Yesterday, at a ceremony that I would like to describe as most civilised, two veteran journalists were honoured by the Indian Express group for proficiency in their work. The honour comprised an outsized and opulent trophy made out of five metals and designed in the form at one of L.K. Advani's Ram raths, a citation and a bank draft of Rs. 1 lakh each.
The awardees were two journalists Mr. Harindra Dave and Mr. Nikhil Chakravarthy, about whose abilities, talents and standing in the profession, nobody can have any doubts. To use an old but appropriate cliché, in honouring them, the gathering and the profession was honouring itself. It was like giving the Bharat Ratna to Jayaprakash Naraya, not that I recall anybody has given it to him.
But the Bharat Ratna is a government award and, like most government things, has lost much of its lustre. (Consider the government's national film awards, the Filmfare awards have more value in the film industry than them.) The point is, recognition by your own professional colleagues is much more difficult to achieve than recognition by 100 Lions Clubs and Rotarians and Junior Jaycees.
As was the case with yesterday's Goenka Awards. The judges included Mr. B.G. Verghese, who is one of our most distinguished and sober journalists. I remember during his period with the Times Of India, he toured the entire country and did a detailed state-by-state reportage of the industrial and economic development in the public and private sector. Nobody has done an update on that, because that sort of work takes months of time and effort and it is easier to sit down on an afternoon and write a political commentary.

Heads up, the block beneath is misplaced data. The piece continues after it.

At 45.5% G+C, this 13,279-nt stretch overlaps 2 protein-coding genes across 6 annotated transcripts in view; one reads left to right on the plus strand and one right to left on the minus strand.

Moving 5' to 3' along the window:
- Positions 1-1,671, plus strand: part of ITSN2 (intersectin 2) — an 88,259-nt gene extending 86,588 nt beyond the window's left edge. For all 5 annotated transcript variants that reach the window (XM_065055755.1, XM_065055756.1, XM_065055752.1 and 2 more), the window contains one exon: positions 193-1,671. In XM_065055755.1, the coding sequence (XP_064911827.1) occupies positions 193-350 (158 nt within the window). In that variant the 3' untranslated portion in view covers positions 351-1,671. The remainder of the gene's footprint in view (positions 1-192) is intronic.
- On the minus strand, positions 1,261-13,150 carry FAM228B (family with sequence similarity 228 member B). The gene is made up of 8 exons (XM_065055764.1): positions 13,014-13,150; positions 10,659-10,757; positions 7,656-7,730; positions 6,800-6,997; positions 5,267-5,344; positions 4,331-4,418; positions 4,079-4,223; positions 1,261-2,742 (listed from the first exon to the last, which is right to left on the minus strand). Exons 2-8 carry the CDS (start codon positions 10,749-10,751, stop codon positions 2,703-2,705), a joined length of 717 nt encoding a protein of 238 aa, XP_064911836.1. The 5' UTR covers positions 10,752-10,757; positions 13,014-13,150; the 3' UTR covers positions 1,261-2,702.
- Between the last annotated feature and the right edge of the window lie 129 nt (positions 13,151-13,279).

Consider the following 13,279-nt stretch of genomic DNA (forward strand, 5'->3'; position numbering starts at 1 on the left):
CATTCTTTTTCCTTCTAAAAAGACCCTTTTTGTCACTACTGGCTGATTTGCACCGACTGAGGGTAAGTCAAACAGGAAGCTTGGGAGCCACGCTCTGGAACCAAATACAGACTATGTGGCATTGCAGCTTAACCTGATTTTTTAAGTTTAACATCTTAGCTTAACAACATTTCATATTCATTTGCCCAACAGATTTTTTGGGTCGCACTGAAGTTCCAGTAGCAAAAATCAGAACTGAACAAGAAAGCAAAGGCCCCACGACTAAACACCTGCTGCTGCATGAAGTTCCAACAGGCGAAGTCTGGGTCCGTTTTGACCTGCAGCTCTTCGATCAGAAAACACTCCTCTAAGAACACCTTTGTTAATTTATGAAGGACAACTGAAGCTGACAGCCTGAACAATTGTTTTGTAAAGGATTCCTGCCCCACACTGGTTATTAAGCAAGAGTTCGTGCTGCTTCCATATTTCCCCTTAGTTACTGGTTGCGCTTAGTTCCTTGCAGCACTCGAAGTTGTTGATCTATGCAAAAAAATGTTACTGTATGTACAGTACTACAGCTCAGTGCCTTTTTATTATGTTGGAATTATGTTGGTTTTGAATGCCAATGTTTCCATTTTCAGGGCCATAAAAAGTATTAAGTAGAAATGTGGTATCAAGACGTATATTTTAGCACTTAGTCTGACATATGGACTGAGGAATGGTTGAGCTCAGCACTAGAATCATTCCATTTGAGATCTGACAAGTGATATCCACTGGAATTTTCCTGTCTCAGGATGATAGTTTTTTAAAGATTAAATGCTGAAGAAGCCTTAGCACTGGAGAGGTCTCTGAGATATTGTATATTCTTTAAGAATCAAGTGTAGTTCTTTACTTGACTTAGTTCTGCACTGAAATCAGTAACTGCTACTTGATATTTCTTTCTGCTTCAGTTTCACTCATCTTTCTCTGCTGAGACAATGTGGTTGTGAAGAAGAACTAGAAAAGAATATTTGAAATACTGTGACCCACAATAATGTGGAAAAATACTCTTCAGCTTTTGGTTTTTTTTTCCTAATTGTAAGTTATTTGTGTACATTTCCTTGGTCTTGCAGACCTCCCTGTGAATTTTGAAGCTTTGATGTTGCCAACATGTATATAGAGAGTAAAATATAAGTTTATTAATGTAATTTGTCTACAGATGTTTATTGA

The other judge included Mr. Achyut Patwardhan, one of the few men not to cash in on the fruits of independence and Mr. Nani Palkhivala, a most impartial and outspoken gentleman.
But the evening's biggest discovery, for me at least, was Justice Hidayatullah. I had always thought of him as one of those symbolic gestures of the government - make a Muslim the vice president and let the world know how secular we are. But as he spoke yesterday evening, through the heart, he revealed his true secular self. My people have been unnecessarily harassed of late, he said, or words to that effect. And he went on to quote in Persian and Arabic to show that to the outside world we are all Hindus from Hindustan, whatever our religion may be. Then why all this ballyhoo. Why, indeed.
The ceremony was followed by a vegetarian dinner, the Taj, as usual, unexcelling itself in its vegetable menu. But that is perfectly understandable, it is not a vegetarian hotel. And, as I was leaving, I met Mr. Dave, somewhat worried about where to put the large and heavy ornamental award in her one-bedroom house.